Mammoth bones in Pitstone QuarryDue to the presence of Marsworth, Bulbourne and Pitstone quarries in the parish, many early artefacts have been found. Some fossilized animal bone, probably about 140-170,000 years old, was found in the lowest gravel deposits of Pitstone Quarry and Palaeolithic flint flakes have been found in Marsworth quarry. Later prehistoric material has also been found, such as Neolithic to Bronze Age flints near Bulbourne Quarry, and Late Iron Age to Roman features (a possible farmstead, Roman house and corn-drying kiln) in Pitstone Quarry. Ploughed fields in the parish have revealed Bronze Age flints and Roman and medieval pottery. Roman finds near and in the canal over the last few centuries suggests a Roman building there too, possibly even a villa. An enclosure of an unknown date, but possibly prehistoric or Roman, is known from aerial photographs south-east of College Farm.


Marsworth moatAll Saints ChurchCome the medieval period, there are many more historical documents. The medieval manor of Marsworth with Goldington is recorded, as is the separate manor of De La Hay. There are also eleventh to sixteenth century records of a watermill on Nottimore Brook. All Saints church is the oldest building. What was a twelfth century nave was turned into an aisle when the fourteenth century nave was built. The tower dates to the eighteenth century. Two fifteenth to sixteenth century brass palimpsests can be found inside the church, as can the seventeenth century tomb of Edmund West, now used as an altar. The only other building that may incorporate late medieval fabric is the Red Lion pub, which seems to be a nineteenth century remodelling of a fifteenth century house.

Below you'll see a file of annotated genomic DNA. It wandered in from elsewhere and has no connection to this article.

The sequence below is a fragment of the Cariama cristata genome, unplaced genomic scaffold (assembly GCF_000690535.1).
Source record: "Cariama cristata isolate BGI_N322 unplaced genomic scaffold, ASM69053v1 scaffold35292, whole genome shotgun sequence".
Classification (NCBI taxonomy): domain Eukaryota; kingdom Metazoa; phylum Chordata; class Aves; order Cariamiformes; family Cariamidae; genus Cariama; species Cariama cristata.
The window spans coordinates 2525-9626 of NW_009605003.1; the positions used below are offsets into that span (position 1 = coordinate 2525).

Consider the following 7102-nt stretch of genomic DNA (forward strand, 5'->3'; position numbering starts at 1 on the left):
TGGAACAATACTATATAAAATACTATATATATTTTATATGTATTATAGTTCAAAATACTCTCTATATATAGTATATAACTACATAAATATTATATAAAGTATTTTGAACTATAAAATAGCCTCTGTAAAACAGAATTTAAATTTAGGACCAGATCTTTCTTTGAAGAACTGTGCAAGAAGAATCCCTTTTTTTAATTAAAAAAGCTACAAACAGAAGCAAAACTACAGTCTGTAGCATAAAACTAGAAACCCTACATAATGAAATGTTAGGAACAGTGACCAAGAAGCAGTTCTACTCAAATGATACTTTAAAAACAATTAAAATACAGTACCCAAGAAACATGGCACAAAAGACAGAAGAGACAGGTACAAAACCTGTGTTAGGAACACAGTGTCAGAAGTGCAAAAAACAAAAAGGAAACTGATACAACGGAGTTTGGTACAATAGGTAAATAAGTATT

Red LionThere are earthworks that date to the medieval period as well. A possible medieval or post-medieval house platform and other earthworks can be found at Manor and Church Farms. Medieval to post-medieval wall foundations and fishpond are known at Marsworth Great Farm. The old great house is known to have been there but was demolished in the eighteenth century. Excavations found some artefactual remains and a moat.


The Old ManorSeveral of the later listed buildings date to the seventeenth and eighteenth centuries. The Old Manor is a sixteenth century timber-framed building with later extensions. Many of the nineteenth century constructions relate to the canal, such as the locks, bridges, lock keeper’s houses, canal offices and workshops and the Grand Union Canal itself, built over the eighteenth and nineteenth centuries. The eighteenth and nineteenth centuries are also characterised by mills, a paper mill at Startop’s End recorded on an eighteenth century map and in nineteenth century records and another steam-mill in the parish.


Vertical aerial photograph of Cheddington airfield in the 1940sCheddington airfield is actually in Marsworth. It was used by the RAF and then the USAAF in the Second World War and is a monument for the twentieth century.